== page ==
You can join a class or practice yoga at home. Thousands of free and paid tutorials online will take you through a structured yoga workout. Make sure you choose power or vinyasa yoga, not one of the gentler varieties, for a true cardio workout.

Not only is yoga a wonderful choice for cardio, but it also has several other benefits. Yoga is also known for its ability to increase people's mental well-being, as it is commonly used to foster mindfulness, reduce stress, and relax the mind and body. 

Yoga is also useful for bodily awareness and has often been the source of early detection of physical problems, leading to early preventative action.


Dancing is a full-body workout and incorporates all the major muscle groups. Energetic dancing will raise your heart rate and burn fat at least as effective as a run, and you’ll probably have a lot more fun doing it.

There are numerous types of dancing, so choose one that works for you. Zumba is a popular dance fitness program. You can also find studios offering ballet, hip hop, swing dancing, pole dancing, ballroom dancing, and more. Even just putting on some of your favorite songs and dancing around your living room can give you a great workout.

Learning a dance routine is also a great way to keep your mind engaged while getting your heart pumping. Following and remembering sequences of moves will boost brain power and increase your coordination. Research from Harvard University revealed that dancing elevated cognitive acuity at all ages!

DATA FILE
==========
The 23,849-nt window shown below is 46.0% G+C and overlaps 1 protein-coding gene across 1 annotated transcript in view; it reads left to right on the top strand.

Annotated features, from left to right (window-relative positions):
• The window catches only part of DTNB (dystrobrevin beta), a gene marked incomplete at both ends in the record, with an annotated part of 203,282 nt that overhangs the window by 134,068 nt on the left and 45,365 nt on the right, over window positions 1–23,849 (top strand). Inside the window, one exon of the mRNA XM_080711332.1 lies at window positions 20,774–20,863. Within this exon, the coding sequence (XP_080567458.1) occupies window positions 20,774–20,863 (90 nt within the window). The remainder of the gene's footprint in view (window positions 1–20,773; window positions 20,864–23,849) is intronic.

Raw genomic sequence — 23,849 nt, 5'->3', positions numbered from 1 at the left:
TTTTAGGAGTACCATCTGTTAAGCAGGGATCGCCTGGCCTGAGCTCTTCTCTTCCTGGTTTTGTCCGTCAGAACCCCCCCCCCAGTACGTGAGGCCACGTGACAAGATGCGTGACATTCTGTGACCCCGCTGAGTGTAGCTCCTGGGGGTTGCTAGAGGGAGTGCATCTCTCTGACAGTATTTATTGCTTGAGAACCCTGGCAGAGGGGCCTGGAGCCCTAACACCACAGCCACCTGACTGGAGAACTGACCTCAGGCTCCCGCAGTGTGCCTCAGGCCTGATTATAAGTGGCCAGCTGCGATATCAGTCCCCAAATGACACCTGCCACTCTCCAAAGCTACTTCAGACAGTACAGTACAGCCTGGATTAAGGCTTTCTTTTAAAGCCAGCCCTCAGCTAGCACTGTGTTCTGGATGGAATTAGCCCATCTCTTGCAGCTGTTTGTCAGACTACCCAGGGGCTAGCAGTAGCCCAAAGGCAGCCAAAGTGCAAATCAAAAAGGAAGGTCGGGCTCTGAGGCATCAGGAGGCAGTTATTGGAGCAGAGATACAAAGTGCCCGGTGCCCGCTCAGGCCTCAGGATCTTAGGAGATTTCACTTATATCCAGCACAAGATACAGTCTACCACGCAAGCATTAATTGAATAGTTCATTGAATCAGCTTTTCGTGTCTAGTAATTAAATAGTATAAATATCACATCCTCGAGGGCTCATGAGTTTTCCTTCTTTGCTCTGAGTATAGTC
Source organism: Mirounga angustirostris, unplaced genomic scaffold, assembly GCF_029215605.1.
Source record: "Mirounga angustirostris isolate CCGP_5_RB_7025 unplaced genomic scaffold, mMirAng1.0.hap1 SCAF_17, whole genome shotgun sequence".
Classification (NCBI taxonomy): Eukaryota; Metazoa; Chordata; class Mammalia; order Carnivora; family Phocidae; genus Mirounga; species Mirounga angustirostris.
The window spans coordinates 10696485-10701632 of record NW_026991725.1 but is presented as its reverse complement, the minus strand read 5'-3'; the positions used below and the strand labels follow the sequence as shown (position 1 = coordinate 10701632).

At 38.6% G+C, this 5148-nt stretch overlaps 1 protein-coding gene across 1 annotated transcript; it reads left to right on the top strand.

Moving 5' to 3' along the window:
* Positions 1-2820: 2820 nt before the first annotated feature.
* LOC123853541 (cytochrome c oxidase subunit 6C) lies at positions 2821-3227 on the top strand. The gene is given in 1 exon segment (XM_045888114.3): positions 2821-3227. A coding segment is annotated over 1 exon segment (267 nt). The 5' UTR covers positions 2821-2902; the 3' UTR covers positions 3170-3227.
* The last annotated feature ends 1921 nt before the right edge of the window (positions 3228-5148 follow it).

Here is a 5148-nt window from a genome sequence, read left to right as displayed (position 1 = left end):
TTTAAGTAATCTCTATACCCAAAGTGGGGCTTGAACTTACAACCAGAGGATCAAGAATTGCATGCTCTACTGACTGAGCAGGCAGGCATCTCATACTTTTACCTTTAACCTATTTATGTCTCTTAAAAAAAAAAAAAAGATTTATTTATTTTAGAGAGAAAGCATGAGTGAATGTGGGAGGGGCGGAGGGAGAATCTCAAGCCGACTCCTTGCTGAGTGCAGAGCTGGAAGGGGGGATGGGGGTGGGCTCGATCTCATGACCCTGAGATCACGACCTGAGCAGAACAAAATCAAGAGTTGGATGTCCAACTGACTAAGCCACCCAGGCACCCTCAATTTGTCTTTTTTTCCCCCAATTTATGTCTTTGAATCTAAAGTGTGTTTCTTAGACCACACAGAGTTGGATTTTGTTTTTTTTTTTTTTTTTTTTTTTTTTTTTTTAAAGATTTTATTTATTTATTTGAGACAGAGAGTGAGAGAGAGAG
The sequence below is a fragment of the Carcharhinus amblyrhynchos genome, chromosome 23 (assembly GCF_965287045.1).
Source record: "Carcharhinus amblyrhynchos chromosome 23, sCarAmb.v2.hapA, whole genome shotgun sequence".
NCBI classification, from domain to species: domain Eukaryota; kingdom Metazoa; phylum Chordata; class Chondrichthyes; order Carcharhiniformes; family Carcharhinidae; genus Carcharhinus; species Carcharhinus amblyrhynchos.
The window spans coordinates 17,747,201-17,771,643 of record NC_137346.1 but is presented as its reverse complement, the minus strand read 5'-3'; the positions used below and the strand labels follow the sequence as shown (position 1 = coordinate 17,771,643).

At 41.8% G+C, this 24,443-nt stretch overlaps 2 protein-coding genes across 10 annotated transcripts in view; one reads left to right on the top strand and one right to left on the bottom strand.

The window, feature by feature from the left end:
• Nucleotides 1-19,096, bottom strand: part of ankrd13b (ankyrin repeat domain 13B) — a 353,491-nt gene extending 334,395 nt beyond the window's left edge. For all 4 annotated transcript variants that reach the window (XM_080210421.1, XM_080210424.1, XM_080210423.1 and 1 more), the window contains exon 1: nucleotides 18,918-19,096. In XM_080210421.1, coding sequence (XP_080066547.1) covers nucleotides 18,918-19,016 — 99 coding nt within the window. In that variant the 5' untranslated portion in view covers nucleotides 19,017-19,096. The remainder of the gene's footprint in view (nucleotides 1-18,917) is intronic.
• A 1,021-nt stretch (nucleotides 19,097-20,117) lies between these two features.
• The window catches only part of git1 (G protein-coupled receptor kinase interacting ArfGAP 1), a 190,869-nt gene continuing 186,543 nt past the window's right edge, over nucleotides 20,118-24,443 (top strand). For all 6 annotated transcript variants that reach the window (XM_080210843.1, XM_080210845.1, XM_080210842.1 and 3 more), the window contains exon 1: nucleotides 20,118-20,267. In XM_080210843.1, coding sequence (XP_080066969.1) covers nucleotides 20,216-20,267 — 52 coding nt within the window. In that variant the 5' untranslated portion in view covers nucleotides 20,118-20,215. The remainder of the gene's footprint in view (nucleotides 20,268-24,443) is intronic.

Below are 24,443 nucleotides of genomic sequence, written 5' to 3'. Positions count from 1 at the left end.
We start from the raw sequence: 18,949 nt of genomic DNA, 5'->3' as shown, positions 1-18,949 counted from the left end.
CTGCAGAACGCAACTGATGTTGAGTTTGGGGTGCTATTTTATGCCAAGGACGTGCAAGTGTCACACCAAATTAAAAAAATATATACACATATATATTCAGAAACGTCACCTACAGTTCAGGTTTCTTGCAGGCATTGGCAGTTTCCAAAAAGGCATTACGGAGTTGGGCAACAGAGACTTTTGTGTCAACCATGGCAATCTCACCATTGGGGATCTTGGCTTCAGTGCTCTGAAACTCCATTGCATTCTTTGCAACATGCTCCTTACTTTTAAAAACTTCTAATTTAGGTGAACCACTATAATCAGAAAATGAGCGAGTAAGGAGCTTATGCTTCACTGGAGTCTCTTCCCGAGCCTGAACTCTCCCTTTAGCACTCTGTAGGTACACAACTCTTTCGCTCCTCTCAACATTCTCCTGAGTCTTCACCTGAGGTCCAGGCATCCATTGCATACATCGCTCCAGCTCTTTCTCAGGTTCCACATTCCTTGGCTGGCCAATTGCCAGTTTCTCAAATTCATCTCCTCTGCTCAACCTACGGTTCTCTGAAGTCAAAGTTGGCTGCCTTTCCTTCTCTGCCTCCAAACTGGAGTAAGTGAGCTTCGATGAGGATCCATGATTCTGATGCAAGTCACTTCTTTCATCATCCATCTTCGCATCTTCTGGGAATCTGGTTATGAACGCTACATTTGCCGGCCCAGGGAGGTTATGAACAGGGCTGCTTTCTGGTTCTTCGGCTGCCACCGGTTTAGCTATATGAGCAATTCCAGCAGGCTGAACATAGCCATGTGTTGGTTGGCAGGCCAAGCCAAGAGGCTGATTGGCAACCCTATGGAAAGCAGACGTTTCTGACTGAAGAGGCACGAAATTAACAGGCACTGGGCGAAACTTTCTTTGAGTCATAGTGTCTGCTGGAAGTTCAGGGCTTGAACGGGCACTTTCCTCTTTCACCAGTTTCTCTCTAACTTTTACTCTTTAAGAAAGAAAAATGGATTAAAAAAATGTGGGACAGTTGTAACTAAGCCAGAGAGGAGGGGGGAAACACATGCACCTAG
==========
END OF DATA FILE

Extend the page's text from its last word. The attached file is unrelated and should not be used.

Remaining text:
Hula Hooping

Far from just being something children do on the playground, hula hooping is a major fitness trend, and it’s great fun! You can attend a class, follow a video, or just grab a hoop and do half an hour in your living room. Once you’ve mastered basic waist hooping, there are all sorts of tricks and fun moves you can learn. If you want to increase the intensity and amount of calories you’ll burn, try a weighted hoop.

If you struggle to stay in the aerobic zone while doing cardio exercises, hula hooping might be your best choice. When you get into the rhythm of swinging the hoop around your hips, the hoop's momentum will make it easier to keep going. 

Hula hooping is also a great way to increase core strength and hip mobility. Hip mobility is crucial for accessing your full range of motion.

The Best Workout Is One You'll Stick To

If you hate running, you won’t go. You might force yourself out of the door a few times, but a regular routine will not stick. Instead, why not get your cardio workout in by doing something you enjoy? The best workout is the one you’ll do regularly, which is most likely to be something you look forward to rather than dread.

The best workout is also the one that will keep you healthy — if you have any issues with the joints in your legs, you should avoid running, either for the time being or indefinitely.

The best part is that, concerning improving cardiovascular health, many of these other options can be just as powerful as running!



How Does Blood Flow Through Your Body | Cleveland Clinic

Left Ventricular Structure and Function in Elite Swimmers and Runners | Frontier

Dancing and the Brain | Harvard Medical School